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Wine: Carmenère – ‘The Bordeaux of Chile’

How this ‘lost’ French wine grape re-emerged in the New World

Updated May 2, 2014. Looking for a new, good red wine?  Then try Carménère from Chile  – if you are not familiar with it already.  For more than a century the Carmenere grape was a well-kept ‘secret’ of the Chilean wine industry.  In fact, it was believed to be a special Chilean version of the Merlot grape.  However, that all changed in 1994—for reasons explained below—and Chilean Carménère wine has since become increasingly popular worldwide to the extent that it is now promoted as the country’s signature red wine.

Taste. Carménère is a medium body wine with an intriguingly interesting and more complex taste than many red wines, which I like.  In the taste of a good, mature Carménère you can find aromas of cherries, strawberries, mulberries and raspberries. Some Carménère has been matured in French or American oak barrels adding further dimensions to its taste.

Chilean Vineyards

If you are looking for inspiration to wet your appetite for Carménère and Chilean wines—take a look at the highly enjoyable 5-minute video below—with its stunning scenery, beautiful vineyards and compelling testimony to Chile’s great wines!

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Chile’s Signature Wine. Carménère wine has in the last two decades come to symbolize Chile in the same way as Malbec is associated with Argentina, Shiraz with Australia and Zinfandel with California.

You may think of Cabernet Sauvignon as Chile’s trade mark red wine – and among Chilean red wines Cabernet is still produced and exported in the largest quantities.  However, Carménère may be regarded as more ‘genuinely’ Chilean – partly because Chile is the only country in the world where Carménère wine is produced as a single varietal – i.e. 100% produced from the Carménère grape.  In the few other parts of the world where Carménère vines are grown – the Carménère grape is usually mixed with other grapes – especially Cabernet Sauvignon – to produce various blended wines.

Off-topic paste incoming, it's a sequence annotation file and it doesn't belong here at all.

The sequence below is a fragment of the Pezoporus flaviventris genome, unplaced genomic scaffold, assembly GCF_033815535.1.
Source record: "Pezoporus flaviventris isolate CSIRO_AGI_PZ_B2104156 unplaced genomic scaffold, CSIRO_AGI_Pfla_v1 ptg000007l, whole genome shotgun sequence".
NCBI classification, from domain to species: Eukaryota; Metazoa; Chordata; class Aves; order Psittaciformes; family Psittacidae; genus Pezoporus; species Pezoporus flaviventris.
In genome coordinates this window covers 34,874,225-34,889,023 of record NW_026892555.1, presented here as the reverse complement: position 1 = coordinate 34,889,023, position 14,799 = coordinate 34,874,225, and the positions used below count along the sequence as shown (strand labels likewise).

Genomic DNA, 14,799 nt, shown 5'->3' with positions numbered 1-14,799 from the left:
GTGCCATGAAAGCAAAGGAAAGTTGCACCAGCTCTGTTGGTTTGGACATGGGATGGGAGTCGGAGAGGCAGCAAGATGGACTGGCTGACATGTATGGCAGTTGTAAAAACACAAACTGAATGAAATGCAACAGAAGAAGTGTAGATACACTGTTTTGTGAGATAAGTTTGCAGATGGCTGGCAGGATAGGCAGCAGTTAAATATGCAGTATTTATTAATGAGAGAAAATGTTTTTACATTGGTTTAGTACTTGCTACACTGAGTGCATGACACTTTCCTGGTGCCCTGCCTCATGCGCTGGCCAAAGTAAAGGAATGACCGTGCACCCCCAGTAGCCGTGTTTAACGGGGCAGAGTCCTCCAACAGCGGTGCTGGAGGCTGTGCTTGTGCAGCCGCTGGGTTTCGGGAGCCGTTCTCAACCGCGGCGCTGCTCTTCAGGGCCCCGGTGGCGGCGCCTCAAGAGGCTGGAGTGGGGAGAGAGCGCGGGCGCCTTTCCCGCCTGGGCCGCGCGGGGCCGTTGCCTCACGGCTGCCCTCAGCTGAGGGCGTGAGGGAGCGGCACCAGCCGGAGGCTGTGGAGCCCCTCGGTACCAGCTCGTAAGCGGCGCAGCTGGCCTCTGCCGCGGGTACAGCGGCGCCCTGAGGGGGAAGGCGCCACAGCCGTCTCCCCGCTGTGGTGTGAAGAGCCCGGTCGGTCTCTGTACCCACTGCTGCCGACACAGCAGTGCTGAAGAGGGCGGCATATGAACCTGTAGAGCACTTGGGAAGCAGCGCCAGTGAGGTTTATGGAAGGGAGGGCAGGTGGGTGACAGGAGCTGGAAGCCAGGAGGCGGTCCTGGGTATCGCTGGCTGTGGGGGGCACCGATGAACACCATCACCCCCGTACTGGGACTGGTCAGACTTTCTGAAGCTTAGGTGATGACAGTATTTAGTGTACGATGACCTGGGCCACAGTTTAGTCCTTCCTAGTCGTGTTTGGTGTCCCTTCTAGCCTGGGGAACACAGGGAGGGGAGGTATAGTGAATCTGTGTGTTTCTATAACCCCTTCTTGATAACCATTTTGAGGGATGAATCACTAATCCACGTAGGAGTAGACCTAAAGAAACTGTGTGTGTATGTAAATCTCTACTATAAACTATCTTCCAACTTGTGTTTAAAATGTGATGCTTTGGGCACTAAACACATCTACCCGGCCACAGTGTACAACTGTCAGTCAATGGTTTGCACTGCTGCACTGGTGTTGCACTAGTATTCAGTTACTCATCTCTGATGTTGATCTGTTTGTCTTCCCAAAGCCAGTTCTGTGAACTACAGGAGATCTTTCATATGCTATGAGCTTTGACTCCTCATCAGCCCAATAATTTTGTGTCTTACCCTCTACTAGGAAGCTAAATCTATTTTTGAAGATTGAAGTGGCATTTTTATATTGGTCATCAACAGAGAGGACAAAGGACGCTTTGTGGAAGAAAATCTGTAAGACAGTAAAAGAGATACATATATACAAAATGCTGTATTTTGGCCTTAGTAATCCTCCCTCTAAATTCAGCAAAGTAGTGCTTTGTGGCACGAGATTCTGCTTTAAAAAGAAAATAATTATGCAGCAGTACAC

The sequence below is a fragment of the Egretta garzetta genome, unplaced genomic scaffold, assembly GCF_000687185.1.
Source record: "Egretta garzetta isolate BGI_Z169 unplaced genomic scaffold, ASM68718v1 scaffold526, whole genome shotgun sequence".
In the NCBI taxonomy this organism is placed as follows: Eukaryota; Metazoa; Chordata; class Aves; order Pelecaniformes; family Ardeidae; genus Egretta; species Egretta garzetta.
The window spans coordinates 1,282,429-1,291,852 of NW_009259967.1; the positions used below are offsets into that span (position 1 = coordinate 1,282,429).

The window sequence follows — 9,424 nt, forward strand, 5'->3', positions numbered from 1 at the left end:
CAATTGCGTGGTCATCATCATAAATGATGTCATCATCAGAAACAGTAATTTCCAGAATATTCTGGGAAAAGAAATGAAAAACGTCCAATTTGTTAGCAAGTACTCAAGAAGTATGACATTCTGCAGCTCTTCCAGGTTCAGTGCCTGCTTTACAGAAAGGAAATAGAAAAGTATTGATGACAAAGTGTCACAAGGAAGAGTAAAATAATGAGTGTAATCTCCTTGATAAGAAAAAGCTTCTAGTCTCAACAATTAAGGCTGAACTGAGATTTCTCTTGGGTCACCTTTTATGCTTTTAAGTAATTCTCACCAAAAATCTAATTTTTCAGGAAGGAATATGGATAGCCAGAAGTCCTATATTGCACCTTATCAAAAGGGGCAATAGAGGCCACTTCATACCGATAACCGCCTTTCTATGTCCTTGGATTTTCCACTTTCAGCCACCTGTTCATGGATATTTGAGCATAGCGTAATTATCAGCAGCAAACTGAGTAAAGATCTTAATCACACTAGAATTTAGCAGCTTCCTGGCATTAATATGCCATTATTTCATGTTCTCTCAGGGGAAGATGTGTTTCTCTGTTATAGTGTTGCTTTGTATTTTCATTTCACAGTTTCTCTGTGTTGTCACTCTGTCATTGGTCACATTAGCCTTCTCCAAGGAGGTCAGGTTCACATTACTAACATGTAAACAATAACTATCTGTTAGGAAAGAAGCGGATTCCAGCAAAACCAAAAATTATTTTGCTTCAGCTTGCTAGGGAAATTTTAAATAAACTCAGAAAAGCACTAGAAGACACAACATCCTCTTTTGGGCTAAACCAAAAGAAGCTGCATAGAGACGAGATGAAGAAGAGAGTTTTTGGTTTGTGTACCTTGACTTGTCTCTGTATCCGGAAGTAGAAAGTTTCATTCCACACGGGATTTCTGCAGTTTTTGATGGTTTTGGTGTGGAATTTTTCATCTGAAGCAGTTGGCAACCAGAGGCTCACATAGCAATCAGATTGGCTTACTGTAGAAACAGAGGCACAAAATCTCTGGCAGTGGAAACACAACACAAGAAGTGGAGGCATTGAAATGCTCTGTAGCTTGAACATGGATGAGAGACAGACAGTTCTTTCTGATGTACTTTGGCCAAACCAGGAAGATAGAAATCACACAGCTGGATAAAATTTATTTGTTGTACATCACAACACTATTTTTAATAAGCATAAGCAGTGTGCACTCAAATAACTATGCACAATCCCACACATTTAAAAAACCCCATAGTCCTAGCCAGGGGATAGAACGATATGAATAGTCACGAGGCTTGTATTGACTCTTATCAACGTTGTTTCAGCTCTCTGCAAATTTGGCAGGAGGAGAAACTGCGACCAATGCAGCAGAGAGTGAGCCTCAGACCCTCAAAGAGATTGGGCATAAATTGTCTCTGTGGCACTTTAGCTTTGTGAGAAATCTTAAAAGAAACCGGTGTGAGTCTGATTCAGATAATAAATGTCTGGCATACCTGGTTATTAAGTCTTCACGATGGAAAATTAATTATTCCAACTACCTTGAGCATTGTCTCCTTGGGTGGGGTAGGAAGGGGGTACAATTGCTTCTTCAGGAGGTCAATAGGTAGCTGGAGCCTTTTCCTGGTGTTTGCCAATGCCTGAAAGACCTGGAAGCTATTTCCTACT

Chile Wine Regions

Carménère Regions. The main Carménère region in Chile is Maule Valley in the central part of the country.  The valleys of Central Chile are particularly well suited for growing this grape as it needs more heat to ripen than other Bordeaux varieties.  These valleys are surrounded by the Andes mountains, cooled by the Pacific winds, and has many warm, sunny days – with up to 40 degrees night-time drops in temperatures.  These are perfect conditions for bringing out the full rich flavour of the Carménère grapes as they are forced to ripen slowly.  For more information about Chilean wine and wine regions, an excellent Web site is ‘Wines of Chile’:http://www.winesofchile.org/the-wines/

Chile Central Valley

 

Carménère’s ‘Re-discovery’. The Carménère grape is one of 6 grapes originating from the Bordeaux region in France.  However, in the 1870s and 80s there was a severe outbreak of phylloxera – a small insect that attacks the roots of grapevines – virtually wiping out the Carménère grape in France and elsewhere in Europe. Luckily for Chile – and wine lovers! – the Carménère grape had already been planted in Chile several years before the phylloxera outbreak.  But – and here is the catch: The Carménère grapevines planted were by the local growers believed to be Merlot…..

Carmenere Grapes

So for more than a century the Carménère grape lived ‘secretly’ in the Chilean vineyards  – until one day in 1994,  three French grapevine experts discovered that many of the ‘Merlot vineyards’ were in fact Carménère!  This was later also confirmed by DNA tests – so overnight Chile ‘suddenly’ had huge areas of Carménère vineyards….

Carménère Wine & Wineries. There are now more than 100 wineries in Chile producing in excess of   400 different Carménère and Carménère-blended wines.  So you have a few to choose from…

JustCarménère.com. This is to my knowledge one of the best Web sites for information about Carménère with ‘everything‘ from the origin of this wine, its characteristics and main regions—to which food goes best with this wine. A visit to the site is recommended: http://www.justCarménère.com/my-favourite-Carménère.html

What food for Carménère? Here are 6 sample recommendations from ‘JustCarménère.com’ as to good food combinations for Carménère – starting with the more exotic examples first….:

    • BBQ chorizo with avocado and red pepper-based garnish.
    • Argentinian pesceto beef with dried fig sauce.
    • Grilled Kobe beef with onion-based sauce.
    • Wild turkey with seasoned grilled vegetables.
    • Roasted duck with cranberry sauce.
    • Grilled lamb with mushroom and lightly peppered sauce.



One Response to “Wine: Carmenère – ‘The Bordeaux of Chile’”

  1. In Park says:

    I love Chilean wines—even though I’ve only tried Echeverria which is mainly Cabernet Sauvignon and little bit of Carménère. Deep and spicy favors are its traits.
    Anyway, thanks for the information.